A call to foo would (typically) look like this foo argument world. But the definition of foo only takes one argument, and the other one is only consumed later by a local lambda expression! That is going to be a very slow call to foo. It would be much faster if the code would look like this:

foo x world1 = 
   let y = ...x... in 
   let (world2, ()) = putStrLn y world1
   let (world3, ()) = putStrLn y world2
   in  (world3, ())

This is called eta-expansion and done on various grounds (e.g. by analyzing the function’s definition, by checking how it is being called, and – in this case – type directed heuristics).

Unfortunately it is unsound if the call to foo is actually of the form let fooArgument = foo argument, i.e. with an argument, but no world passed (yet). In the original code, if fooArgument is then used several times, y will still be calculated only once, and shared. In the modified code, y will be re-calculated every time – precisely what has happened to your nodes.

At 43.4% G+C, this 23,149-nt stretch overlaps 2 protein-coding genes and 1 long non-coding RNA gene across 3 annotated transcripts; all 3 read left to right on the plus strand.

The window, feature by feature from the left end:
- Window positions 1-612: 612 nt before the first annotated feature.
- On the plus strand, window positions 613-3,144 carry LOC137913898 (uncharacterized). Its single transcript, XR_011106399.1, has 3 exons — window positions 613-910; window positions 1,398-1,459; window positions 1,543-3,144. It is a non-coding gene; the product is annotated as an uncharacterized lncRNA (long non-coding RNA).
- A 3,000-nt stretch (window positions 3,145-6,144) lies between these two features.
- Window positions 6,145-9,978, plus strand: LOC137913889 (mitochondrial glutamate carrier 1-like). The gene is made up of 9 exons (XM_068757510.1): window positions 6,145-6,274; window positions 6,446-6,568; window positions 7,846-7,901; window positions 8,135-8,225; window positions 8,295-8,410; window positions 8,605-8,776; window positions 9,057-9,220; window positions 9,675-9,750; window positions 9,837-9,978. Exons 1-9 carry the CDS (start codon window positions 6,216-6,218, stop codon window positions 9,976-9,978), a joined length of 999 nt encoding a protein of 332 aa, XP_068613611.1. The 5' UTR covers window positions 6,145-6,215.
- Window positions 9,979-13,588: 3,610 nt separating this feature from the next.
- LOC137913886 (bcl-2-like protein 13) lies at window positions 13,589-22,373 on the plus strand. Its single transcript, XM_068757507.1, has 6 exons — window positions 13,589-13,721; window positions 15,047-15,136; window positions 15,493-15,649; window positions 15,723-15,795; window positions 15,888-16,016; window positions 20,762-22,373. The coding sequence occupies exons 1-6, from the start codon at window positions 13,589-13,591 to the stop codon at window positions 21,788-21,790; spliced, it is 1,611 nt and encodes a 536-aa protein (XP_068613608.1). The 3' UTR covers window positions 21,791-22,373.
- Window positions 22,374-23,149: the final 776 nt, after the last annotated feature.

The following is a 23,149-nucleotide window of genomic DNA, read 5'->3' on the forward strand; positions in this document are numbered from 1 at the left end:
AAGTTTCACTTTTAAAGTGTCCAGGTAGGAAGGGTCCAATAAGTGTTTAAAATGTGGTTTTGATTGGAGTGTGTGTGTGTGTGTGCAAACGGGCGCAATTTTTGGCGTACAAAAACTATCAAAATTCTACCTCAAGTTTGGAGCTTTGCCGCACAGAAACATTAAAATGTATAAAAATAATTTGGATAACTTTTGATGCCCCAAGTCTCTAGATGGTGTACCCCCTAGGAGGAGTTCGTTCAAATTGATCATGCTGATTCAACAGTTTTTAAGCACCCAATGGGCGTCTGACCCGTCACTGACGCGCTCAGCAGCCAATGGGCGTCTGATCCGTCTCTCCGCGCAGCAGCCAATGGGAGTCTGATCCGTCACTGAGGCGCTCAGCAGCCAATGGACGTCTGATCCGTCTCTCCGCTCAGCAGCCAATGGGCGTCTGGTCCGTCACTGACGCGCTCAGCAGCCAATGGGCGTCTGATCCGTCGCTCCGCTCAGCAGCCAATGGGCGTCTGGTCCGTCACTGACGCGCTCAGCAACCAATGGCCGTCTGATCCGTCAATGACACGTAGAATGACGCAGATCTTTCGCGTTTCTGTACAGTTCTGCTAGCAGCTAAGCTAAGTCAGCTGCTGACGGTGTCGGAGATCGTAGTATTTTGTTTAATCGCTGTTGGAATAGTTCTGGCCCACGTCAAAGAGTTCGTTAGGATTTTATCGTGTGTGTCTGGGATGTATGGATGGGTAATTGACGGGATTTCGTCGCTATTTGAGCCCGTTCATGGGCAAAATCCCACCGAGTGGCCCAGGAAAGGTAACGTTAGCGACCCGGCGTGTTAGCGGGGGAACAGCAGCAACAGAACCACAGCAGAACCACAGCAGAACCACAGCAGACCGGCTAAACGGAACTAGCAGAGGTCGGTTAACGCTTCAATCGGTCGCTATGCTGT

Can things be fixed?

Possibly. See #9388 for an attempt at doing so. The problem with fixing it is that it will cost performance in a lot of cases where the transformation happens to ok, even though the compiler cannot possibly know that for sure. And there are probably cases where it is technically not ok, i.e. sharing is lost, but it is still beneficial because the speedups from the faster calling outweigh the extra cost of the recalculation. So it is not clear where to go from here.

  • 3
    Very interesting! But I haven't understood quite well why: "the other one is only consumed later by a local lambda expression! That is going to be a very slow call to foo"? – imz -- Ivan Zakharyaschev Jun 3 '15 at 9:09
  • Is there any workaround for a particular local case? -f-no-state-hack when compiling seems pretty heavy weight. {-# NOINLINE #-} seems like the obvious thing but I can't think of how to apply it here. Perhaps it would be enough just to make nodes an IO action and rely on the sequencing of >>=? – Barend Venter Jun 4 '15 at 4:01
  • I have also seen that replacing replicateM_ n foo with forM_ (\_ -> foo) [1..n] helps. – Joachim Breitner Jun 4 '15 at 7:01